Therapeutic plasma exchange for thrombotic thrombocytopenic purpura with refractory thrombocytopenia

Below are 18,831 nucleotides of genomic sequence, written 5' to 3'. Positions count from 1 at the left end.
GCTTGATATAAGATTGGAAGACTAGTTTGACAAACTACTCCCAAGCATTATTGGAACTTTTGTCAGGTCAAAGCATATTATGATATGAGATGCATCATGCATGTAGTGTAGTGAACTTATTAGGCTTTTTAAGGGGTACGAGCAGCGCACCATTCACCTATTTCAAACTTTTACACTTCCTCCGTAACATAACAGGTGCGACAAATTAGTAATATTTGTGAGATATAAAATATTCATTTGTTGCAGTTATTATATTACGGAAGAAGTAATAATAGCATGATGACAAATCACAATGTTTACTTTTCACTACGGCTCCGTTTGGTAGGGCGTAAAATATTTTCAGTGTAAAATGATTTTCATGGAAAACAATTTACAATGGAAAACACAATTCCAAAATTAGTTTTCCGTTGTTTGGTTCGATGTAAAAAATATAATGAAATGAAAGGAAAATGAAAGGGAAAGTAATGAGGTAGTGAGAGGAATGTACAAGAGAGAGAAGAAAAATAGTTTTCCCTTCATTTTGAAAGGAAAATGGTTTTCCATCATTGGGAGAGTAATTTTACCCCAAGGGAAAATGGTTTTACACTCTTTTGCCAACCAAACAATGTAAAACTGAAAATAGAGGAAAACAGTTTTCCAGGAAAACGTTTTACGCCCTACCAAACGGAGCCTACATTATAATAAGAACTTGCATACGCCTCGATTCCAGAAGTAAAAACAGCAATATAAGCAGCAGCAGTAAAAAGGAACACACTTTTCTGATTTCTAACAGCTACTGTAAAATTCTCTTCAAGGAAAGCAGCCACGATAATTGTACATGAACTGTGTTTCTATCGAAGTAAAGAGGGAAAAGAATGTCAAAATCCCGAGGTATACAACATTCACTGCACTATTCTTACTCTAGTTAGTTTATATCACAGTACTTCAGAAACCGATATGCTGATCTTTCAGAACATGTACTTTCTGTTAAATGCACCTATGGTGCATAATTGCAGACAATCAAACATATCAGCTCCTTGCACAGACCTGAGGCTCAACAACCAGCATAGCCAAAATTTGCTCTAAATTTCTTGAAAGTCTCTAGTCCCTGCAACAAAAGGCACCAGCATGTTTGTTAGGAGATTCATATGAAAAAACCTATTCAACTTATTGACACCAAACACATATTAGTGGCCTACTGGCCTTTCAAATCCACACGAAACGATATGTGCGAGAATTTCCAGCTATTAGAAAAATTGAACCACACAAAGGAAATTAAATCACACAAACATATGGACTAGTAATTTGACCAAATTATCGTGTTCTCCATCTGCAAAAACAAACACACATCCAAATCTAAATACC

Thrombotic thrombocytopenic purpura (TTP) is an acute, life-threatening illness with disseminated platelet-rich thromboses of small vessels that variably presents with the classic clinical “pentad” of microangiopathic hemolytic anemia, thrombocytopenia, fever, altered mental status, and acute kidney injury. Most cases are caused by an acquired autoantibody to ADAMTS13, a metalloproteinase that cleaves large von Willebrand Factor (vWF) multimers. The mainstay of treatment is daily therapeutic plasma exchange (TPE), sometimes with adjunctive pharmacologic immunosuppression. TPE is generally continued until the platelet count is greater than 150 × 103/μL and the lactate dehydrogenase is near normal for 2-3 consecutive days. Unfortunately, there is no clear guidance for when thrombocytopenia is refractory for a prolonged period of time. The following case describes such a scenario in which consecutive ADAMTS13 activity and inhibitor levels were used to guide the decision to stop treatment with TPE in a patient who failed to recover their platelet count.